Turbulence related travel insurance claims up 700% since 2022, new data reveals

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Edited by Travel Weekly

    Turbulence has hit the headlines following the tragic death of a passenger on a Singapore Airlines flight last month and experts have warned incidences of turbulence are set to increase as a result of climate change.

    Heavy turbulence kills one with dozens injured on Singapore Airlines flight

    The increase in turbulence-related claims is has been reflected in data from Southern Cross Travel Insurance (SCTI), which has found claims related to turbulence have increased significantly since 2022 (+700 per cent) with the insurer paying a total of $27,067 to turbulence claims since the start of 2023.

    However, Aussies shouldn’t be alarmed as claims related to turbulence only account for 0.1 percent of the total claims paid since 1 Jan 2023. Of those claims paid, the vast majority (80 per cent) are related to subsequent changes to the journey and only 12.5 per cent are medical (the remainder are related to baggage and personal property).

    “Aussies are understandably worried about the risk of increased turbulence given recent events and our data also shows that turbulence claims are on the rise,” Southern Cross Travel Insurance CEO Jo McCauley said.

    “It would be incredibly scary to experience severe turbulence and even more so to become injured as a result.

    “Should turbulence impact your travel plans or cause injury, having travel insurance means there’s one less thing to think about, while you navigate a highly stressful situation.”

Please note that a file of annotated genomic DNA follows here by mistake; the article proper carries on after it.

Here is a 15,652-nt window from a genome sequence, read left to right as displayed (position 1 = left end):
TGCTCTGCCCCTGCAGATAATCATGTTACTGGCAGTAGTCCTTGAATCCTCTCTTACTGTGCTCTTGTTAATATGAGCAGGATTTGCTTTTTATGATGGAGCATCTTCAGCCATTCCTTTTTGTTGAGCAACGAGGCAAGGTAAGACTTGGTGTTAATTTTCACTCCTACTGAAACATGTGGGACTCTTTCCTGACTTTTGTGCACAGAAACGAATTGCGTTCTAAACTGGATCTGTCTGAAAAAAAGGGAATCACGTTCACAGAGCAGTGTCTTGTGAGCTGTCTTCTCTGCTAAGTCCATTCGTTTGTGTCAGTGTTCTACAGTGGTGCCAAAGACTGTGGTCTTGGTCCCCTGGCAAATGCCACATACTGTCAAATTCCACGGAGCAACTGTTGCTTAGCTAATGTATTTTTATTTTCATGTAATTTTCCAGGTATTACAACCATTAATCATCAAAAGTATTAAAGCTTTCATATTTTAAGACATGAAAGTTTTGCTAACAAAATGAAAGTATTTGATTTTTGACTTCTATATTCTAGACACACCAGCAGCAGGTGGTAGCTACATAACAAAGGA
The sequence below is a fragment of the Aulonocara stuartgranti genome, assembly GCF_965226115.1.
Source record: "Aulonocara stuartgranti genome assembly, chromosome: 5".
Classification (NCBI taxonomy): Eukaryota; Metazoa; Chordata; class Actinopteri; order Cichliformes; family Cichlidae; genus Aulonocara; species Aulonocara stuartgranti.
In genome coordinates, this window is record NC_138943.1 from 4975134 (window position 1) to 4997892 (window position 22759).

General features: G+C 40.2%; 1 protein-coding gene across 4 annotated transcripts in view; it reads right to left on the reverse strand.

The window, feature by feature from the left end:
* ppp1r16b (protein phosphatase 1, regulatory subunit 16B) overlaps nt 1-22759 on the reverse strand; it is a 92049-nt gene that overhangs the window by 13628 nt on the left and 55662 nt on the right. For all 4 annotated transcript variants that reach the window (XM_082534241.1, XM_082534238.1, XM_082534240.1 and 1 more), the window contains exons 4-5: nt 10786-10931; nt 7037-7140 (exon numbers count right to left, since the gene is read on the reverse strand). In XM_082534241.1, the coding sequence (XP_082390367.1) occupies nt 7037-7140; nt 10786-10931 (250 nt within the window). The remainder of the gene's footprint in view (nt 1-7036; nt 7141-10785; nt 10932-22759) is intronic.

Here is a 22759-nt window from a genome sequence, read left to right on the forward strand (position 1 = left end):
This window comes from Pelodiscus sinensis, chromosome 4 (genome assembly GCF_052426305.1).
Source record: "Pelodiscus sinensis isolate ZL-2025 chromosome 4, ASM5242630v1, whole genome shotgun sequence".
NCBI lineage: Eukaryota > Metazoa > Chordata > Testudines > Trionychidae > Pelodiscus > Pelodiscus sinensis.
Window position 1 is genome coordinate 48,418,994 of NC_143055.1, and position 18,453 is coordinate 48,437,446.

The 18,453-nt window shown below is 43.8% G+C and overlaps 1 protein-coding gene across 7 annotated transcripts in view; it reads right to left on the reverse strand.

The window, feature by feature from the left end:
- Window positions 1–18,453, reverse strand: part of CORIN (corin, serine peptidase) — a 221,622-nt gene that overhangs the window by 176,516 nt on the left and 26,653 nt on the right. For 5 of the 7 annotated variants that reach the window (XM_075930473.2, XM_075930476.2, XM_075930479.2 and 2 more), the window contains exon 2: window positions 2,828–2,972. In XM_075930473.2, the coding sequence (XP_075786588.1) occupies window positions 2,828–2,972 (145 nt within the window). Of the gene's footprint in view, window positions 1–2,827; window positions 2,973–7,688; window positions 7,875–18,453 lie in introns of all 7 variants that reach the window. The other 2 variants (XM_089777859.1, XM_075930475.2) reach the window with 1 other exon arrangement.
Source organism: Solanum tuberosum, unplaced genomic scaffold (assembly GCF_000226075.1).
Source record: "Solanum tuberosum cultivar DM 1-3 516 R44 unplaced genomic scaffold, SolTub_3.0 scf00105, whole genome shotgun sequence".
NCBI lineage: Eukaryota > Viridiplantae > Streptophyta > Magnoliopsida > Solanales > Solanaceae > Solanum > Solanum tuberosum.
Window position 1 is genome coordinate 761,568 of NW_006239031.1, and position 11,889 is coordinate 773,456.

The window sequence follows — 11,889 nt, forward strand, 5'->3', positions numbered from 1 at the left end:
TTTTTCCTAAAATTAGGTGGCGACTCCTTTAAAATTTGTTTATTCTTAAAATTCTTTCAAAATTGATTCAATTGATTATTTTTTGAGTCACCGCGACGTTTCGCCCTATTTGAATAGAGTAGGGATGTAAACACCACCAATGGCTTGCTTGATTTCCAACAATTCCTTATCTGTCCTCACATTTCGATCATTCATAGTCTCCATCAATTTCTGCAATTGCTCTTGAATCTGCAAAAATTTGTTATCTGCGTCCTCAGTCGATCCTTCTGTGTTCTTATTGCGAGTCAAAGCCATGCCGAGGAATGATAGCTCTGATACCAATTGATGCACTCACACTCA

Usually, travellers are covered for claims relating to turbulence for things like cancelled or rescheduled flights, out-of-pocket expenses and in rare cases, any medical expenses due to injury caused by turbulence during a flight. SCTI has paid 85.7 per cent of claims relating to turbulence since 2023.

    “We have covered our customers for claims relating to turbulence, including a claim for over $20,000 when a customer was injured during a flight due to turbulence and had to cancel all travel plans and return to Sydney.

    “These unexpected circumstances are exactly why we always recommend people shouldn’t travel without travel insurance,” McCauley continued.

    The two most expensive claims related to turbulence since the beginning of 2023 involve:

    • A customer travelling to Japan encountered turbulence on the first leg of the journey from Sydney to Hong Kong, suffering injuries in flight and forcing them to cancel planned tours of Japan and Korea. The customer was flown back to Australia once fit-to-fly. The total claim cost was more than $20,000.
    • Another customer travelling to Japan suffered an injury while asleep inflight during turbulence, forcing an adjustment to their planned journey. The total claim cost was almost $5,000.

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